During our recent visit to our community school, Junior approaches us as we are sited, he kneels down to greet us and thanks us for the good work we have done trying to help the less fortunate. He requests that we hear him out and then goes ahead to tell us his story.
Galiwango Junior 13 years of age is an orphan. He did not get a chance to ever meet his father but was told he died, and that never bothered him because he had a mother who filled in the gap but this lasted for a while. His mother died when he was just ten years and in primary four. When asked whether he knows the cause of her death he shakes his head no, but says he heard people saying that she was pregnant and must have died of complications. She left for the hospital alive and was returned lifeless in a truck with wails following in suit.
So Junior is left behind to look after two of his younger siblings but how can he do that when his parents did not leave behind any property.
So Junior is left behind to look after two of his younger siblings but how can he do that when his parents did not leave behind any property. Luckily his aunties felt obligated to take care of Junior who now stays in Nakatovu a village in Kayunga District (where we work) and his siblings a 12 year old brother who lives with another aunt in Bulemezi and an 11 year old sister in Masaka.
Junior says he loves his aunt very much if anything it is her kindness that keeps him going. The aunt has six children of her own but that did not stop her from looking after her sister’s child. Currently Junior is in primary seven and in boarding school paying 300,000 Uganda shillings (about $100) for school fees. One would wonder why Junior is in a boarding school, a luxury seeing that the aunt can barely put food on the table for these children. The aunt knows this but also recognizes the need for Junior to stay in school and better concentrate since he is in the final year of elementary school and will need to get good grades to join high school.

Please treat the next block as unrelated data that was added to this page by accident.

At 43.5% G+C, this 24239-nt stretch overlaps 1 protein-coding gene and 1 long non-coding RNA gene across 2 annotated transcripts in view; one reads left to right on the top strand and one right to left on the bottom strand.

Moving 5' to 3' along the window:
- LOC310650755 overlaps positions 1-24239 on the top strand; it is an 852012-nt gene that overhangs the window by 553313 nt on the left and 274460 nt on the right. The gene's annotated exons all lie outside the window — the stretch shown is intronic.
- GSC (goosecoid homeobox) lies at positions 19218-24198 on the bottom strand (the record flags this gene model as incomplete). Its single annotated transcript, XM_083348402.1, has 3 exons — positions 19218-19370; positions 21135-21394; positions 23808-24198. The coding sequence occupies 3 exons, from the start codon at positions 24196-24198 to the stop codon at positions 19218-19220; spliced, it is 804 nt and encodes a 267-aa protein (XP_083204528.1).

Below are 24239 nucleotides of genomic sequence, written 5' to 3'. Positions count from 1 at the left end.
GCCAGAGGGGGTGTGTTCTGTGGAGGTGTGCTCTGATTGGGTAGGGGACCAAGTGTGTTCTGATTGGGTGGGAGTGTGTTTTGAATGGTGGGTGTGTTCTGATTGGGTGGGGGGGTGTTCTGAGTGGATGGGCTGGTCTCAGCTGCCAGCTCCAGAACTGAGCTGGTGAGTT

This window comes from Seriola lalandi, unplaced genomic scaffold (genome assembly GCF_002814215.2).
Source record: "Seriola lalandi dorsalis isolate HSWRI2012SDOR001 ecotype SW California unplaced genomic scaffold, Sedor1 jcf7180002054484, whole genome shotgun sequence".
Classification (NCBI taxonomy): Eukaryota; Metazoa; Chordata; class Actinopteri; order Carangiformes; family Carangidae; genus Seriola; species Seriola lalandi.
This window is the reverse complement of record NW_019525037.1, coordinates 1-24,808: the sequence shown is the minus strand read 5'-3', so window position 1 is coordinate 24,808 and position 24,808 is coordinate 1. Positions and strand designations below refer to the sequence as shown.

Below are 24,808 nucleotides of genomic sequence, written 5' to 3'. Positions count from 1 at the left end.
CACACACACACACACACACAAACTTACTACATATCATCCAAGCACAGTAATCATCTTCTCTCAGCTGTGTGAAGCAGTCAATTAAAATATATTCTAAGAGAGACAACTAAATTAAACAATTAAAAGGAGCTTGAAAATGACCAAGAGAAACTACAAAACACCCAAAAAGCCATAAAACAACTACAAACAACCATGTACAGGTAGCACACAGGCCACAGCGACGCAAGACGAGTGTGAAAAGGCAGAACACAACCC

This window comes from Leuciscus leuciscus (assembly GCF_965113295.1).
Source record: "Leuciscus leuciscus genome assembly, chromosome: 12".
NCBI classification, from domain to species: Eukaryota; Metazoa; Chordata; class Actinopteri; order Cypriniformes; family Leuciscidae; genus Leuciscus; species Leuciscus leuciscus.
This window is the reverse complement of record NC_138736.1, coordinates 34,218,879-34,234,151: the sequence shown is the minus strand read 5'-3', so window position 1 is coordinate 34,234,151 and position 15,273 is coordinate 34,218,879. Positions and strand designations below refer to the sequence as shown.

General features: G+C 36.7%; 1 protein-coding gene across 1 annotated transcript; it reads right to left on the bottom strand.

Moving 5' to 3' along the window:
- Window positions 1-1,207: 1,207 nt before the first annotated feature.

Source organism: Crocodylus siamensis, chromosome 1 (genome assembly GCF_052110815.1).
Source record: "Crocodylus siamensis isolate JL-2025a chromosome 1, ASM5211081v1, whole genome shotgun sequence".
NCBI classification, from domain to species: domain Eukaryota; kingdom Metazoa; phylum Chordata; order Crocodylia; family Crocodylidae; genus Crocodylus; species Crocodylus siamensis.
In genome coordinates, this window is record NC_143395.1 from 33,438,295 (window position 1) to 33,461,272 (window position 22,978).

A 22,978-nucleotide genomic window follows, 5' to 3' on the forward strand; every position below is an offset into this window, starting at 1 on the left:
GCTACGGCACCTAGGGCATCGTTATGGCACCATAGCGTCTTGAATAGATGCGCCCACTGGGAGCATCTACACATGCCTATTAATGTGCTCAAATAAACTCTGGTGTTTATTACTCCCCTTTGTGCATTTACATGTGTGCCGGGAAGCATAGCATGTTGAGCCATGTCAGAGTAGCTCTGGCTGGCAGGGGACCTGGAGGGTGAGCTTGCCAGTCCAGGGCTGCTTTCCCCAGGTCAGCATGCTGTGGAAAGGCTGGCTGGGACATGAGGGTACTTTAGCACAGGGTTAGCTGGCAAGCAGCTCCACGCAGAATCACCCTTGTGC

As if he has not been through enough, Junior’s hands have been burnt by pesticides. His hands are covered with a scale-like infection that rides from his palms to his elbows. His hands, which are hard to notice since he hides them behind his back when talking to someone cause chills to run down one’s spine. The pesticides also caused skin colour inconsistencies in his face, parts of which are bleached. Asked how he came in contact with pesticides Junior says he had to work at a pineapple farm to top up on his school fees.
Asked how he came in contact with pesticides Junior says he had to work at a pineapple farm to top up on his school fees.
When working with pesticides one has to wear protective gear but this was not the case with Junior and for only 5,000 shillings (about $2) pay daily his health and life was jeopardized. This skin infection could develop into something worse, God forbid, if not treated but where is the money?
At school he lives on left-overs and hand outs from his friends, he fetches water for people and is paid 350 shillings per jerry can. Junior says he wants to be an engineer because it sounds exotic and is prestigious but what he really wants is to be able to payback his aunt’s kindness, provide her with all she could ever want.
How can we help Junior payback this favour?
Sponsor him, help him achieve his dream and make his life better.